Had a very significant multidisciplinary appointment for my nearly 11 y.o. daughter today where we were told, regardless of the outcome of the big surgery we thought she was having, she'll probably never walk independently. It rocked me and the grief is real. I think my expectations were a little too high, but I never saw this coming. Times like this I'm forced to go back to her traumatic birth and the very real moments where I held her and begged her to live. It's the only thing that gets me through these hard times. We didn't have to bury our tiny preemie. We got to bring her home. Perspective is necessary, but I will grieve for the future that will be so much more challenging for her than her peers. I grieve for the childhood that is starkly different than that of her classmates. This sucks, but she's alive.
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I am terribly sorry about this outcome. On the other hand, she is loved and cared for by a considerate and caring mother. As DeathofRats just posted, what is not possible now may be in the future.
My only comment is that there are hella smart people working in science and what’s not possible today might be possible in the not-too-distant future. Best wishes for her health and happiness.
I’m so sorry. Have you read the story about Italy Vs Holland.? It talks about how you dream, yearn for , save for Italy, but instead you get Holland. Holland is nice, beautiful , but it’s not Italy. Your daughter was given to you, because YOU are the parents’ she needs. With your guidance, determination, and love , she will accomplish amazing things, whether she is standing or sitting. I know it’s a heartache, we all want for our children, everything. You will give her everything SHE needs. I wish all of you great luck , joy and peace
That is really tough, and of course you will be grieving.
I know a couple who have twins, and one of them is fully abled and the other one is not. I'm sorry, I don't recall the name of the other girl's condition, but she is unable to walk or to speak. When these girls were about 4, I was at a birthday party for the girls' cousin, and some of the kids began chasing each other around the tables. Mom picked up the daughter who can't walk and they ran around the table chasing the other kids, and I will always remember that girl's screams of delight and giggles, and the look of joy on her face. Her life is different, but it is nonetheless joyful.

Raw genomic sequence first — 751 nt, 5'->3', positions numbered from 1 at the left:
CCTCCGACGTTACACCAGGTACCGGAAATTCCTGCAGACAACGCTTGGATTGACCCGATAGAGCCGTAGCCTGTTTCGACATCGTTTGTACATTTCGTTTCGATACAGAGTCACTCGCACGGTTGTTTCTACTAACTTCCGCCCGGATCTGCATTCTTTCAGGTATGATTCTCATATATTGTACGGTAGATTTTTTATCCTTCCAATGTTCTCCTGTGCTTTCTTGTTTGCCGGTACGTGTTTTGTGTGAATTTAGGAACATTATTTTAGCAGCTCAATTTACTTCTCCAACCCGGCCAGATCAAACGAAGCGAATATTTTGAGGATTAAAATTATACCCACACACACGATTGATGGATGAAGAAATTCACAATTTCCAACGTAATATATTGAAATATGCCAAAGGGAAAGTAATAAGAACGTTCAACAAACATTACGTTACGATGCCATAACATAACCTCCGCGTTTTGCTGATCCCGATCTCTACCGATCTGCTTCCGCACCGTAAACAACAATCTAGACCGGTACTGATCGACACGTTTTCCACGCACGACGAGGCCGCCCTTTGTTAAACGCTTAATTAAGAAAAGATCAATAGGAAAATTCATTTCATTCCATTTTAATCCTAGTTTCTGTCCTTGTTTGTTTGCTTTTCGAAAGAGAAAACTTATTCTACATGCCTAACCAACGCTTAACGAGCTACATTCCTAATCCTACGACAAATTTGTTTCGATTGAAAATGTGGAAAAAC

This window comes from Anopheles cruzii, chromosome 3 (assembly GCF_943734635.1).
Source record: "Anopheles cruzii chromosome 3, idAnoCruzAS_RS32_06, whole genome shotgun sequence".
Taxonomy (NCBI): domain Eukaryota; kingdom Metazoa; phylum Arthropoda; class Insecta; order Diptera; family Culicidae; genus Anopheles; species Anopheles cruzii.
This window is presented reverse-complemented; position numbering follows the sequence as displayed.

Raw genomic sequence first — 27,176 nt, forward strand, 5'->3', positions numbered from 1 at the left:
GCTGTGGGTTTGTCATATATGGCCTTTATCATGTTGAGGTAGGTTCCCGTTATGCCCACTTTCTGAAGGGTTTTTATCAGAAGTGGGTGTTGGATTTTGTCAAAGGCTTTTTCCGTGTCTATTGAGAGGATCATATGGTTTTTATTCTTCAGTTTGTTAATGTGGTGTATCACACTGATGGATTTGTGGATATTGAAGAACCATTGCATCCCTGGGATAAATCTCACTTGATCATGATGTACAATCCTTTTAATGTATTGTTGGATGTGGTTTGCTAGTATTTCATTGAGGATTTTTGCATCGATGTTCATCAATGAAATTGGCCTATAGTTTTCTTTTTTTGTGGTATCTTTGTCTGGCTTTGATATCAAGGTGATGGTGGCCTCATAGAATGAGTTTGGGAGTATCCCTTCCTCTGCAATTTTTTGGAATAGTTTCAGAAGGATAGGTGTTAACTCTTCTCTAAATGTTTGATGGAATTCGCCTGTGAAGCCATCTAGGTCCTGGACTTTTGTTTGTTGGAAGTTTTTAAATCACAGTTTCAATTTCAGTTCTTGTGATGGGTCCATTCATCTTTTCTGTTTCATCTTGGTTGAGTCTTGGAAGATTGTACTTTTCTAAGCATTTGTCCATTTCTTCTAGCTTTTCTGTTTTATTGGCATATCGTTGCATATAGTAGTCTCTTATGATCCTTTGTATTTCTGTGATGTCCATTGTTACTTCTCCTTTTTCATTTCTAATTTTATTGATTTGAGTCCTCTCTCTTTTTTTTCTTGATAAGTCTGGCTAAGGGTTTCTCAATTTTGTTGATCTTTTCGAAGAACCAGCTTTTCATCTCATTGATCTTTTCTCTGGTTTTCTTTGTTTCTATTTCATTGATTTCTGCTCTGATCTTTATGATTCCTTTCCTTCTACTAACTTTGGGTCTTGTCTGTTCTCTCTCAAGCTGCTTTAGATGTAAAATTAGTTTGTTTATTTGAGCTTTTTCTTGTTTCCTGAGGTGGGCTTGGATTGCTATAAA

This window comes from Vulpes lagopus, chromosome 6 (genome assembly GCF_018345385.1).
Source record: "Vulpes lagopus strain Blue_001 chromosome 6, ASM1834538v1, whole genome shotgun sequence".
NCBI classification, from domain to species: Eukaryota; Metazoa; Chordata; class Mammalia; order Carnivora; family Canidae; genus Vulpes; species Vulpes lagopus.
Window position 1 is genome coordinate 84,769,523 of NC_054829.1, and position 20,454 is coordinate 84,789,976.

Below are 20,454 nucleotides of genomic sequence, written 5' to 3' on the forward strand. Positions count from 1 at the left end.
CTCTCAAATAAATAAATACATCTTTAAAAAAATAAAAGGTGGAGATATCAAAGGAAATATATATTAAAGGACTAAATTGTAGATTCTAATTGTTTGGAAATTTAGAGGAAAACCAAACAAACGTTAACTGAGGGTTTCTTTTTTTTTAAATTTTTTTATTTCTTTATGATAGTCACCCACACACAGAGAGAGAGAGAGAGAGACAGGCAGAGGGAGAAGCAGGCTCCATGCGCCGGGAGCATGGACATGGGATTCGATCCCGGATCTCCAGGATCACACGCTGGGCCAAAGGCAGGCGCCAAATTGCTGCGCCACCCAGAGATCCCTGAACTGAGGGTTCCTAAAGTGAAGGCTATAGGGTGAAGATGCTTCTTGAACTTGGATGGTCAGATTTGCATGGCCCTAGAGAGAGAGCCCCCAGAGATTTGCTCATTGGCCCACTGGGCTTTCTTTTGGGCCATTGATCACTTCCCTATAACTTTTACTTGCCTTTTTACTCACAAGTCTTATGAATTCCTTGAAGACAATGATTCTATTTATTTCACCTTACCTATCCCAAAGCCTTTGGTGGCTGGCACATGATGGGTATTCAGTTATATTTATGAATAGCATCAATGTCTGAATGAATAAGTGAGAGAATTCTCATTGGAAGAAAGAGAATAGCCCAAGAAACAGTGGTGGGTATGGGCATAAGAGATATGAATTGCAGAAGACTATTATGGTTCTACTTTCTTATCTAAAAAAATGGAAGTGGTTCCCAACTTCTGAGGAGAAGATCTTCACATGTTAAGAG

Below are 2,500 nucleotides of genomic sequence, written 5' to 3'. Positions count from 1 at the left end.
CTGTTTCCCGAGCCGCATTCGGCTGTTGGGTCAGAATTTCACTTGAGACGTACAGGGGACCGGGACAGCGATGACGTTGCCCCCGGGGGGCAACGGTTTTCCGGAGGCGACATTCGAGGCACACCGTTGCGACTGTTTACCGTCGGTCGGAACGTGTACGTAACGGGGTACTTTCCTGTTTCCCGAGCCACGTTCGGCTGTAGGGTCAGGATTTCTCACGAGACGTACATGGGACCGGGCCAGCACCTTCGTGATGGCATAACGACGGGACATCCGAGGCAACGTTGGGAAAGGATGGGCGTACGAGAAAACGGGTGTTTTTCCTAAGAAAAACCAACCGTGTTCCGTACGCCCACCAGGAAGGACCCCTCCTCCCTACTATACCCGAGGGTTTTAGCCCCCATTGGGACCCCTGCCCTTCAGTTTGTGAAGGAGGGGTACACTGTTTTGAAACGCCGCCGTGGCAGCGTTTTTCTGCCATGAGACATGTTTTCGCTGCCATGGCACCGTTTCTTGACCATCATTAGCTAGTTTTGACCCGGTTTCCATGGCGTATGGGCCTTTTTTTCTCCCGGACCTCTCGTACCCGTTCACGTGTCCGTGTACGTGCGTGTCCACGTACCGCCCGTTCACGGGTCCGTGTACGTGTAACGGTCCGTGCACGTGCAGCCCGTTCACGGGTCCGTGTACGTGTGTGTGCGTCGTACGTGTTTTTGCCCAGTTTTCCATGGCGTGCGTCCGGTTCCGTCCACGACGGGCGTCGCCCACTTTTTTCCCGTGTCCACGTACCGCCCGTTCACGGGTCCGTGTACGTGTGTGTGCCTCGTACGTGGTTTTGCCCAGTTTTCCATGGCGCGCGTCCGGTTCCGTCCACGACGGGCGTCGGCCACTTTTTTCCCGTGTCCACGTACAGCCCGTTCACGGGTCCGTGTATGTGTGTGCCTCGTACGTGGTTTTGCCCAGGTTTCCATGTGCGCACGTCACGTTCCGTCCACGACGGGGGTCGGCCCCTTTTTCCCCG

My adult son is profoundly autistic, and will need assistance for the rest of his life. We learned of his autism when he was about 18 months old, so I’ve had 26 years to grieve on his behalf. This does not qualify me to understand your situation, but I can say the following:
1. She’ll adapt better than you.
2. The grief will ease. Not completely, but it will be manageable.
3. There will be joy. I can never have a complex conversation with my son, but he still makes me smile. It’s what kids do.
I’m not gonna tell you it’s easy, just that it’s possible.
I am so sorry to hear that. Sending you and your daughter hugs and love.
I spent 10 years in a wheelchair unable to walk. My broken leg would not heal, no matter what they did.
She will be fine, she will adapt. Yeah there will be hurdles but we can overcome anything. I know it's a shock, my parents never talked to me about it, ever. I was treated exactly the same as before. But I used to get glimpses of their pain, in their expressions. I always thought it was harder on the people who loved me than it was on me. They had to watch, not knowing, where as living it seemed not as hard.
You've been hit with an awful shock, but it will get better. You still have her. And don't give up, one miraculous day my bones started growing again, who knows why.
My biggest hug!
I am so sorry, that must have been really hard to hear.
It is absolutely okay and valid that you are grieving what could have been. When we become parents, I think all of us have some vague idea of what we think their life (and by extension ours) will be like. And sometimes, it works out like that. Far too often though, it doesn't. So we need to adjust, we need to figure out what we need to do to minimize those challenges that we know our child is now going to face.
I have no doubt that you will take this in stride. It's very clear that you love your daughter and honestly, that's the best thing you can do. Love her for who she is and she will thrive no matter the challenges.
Plus medical science is advancing all the time. Maybe one day there will be a surgery or a technology that can help her walk independently. Remember, cochlear implants were once considered science-fiction and now they're pretty common.
Be kind to yourself. Try not to worry too much about what 'will be' and instead focus as much as you can on the present. We're all here for you and cheering you and your daughter on! You've got this.